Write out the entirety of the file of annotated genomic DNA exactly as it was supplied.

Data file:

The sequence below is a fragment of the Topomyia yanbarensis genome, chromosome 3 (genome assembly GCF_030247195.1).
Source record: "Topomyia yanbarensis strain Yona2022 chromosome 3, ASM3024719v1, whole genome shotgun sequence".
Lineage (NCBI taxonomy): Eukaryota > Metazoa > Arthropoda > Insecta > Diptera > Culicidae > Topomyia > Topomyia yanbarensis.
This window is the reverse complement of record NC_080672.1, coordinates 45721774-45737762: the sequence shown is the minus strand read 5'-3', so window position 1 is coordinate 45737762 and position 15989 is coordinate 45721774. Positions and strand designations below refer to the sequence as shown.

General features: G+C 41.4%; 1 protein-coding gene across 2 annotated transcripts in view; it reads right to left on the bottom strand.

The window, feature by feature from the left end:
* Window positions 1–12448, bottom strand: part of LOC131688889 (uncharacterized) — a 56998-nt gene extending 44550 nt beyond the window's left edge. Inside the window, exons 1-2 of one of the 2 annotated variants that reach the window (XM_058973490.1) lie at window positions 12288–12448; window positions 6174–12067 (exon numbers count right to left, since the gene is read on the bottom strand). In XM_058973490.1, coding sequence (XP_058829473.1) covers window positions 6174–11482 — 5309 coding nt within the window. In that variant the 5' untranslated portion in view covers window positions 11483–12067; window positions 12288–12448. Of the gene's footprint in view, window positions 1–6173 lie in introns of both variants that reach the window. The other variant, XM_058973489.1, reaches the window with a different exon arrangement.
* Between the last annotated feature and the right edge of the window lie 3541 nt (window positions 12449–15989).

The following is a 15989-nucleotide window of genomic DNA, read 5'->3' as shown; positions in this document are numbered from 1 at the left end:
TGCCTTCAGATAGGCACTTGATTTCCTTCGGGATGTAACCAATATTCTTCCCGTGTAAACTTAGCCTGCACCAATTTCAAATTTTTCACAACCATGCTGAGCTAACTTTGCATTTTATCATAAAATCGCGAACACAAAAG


The sequence below is a fragment of the Topomyia yanbarensis genome, chromosome 3 (genome assembly GCF_030247195.1).
Source record: "Topomyia yanbarensis strain Yona2022 chromosome 3, ASM3024719v1, whole genome shotgun sequence".
Lineage (NCBI taxonomy): Eukaryota > Metazoa > Arthropoda > Insecta > Diptera > Culicidae > Topomyia > Topomyia yanbarensis.
This window is the reverse complement of record NC_080672.1, coordinates 45721774-45737762: the sequence shown is the minus strand read 5'-3', so window position 1 is coordinate 45737762 and position 15989 is coordinate 45721774. Positions and strand designations below refer to the sequence as shown.

General features: G+C 41.4%; 1 protein-coding gene across 2 annotated transcripts in view; it reads right to left on the bottom strand.

The window, feature by feature from the left end:
* Window positions 1–12448, bottom strand: part of LOC131688889 (uncharacterized) — a 56998-nt gene extending 44550 nt beyond the window's left edge. Inside the window, exons 1-2 of one of the 2 annotated variants that reach the window (XM_058973490.1) lie at window positions 12288–12448; window positions 6174–12067 (exon numbers count right to left, since the gene is read on the bottom strand). In XM_058973490.1, coding sequence (XP_058829473.1) covers window positions 6174–11482 — 5309 coding nt within the window. In that variant the 5' untranslated portion in view covers window positions 11483–12067; window positions 12288–12448. Of the gene's footprint in view, window positions 1–6173 lie in introns of both variants that reach the window. The other variant, XM_058973489.1, reaches the window with a different exon arrangement.
* Between the last annotated feature and the right edge of the window lie 3541 nt (window positions 12449–15989).

The following is a 15989-nucleotide window of genomic DNA, read 5'->3' as shown; positions in this document are numbered from 1 at the left end:
TGCCTTCAGATAGGCACTTGATTTCCTTCGGGATGTAACCAATATTCTTCCCGTGTAAACTTAGCCTGCACCAATTTCAAATTTTTCACAACCATGCTGAGCTAACTTTGCATTTTATCATAAAATCGCGAACACAAAAG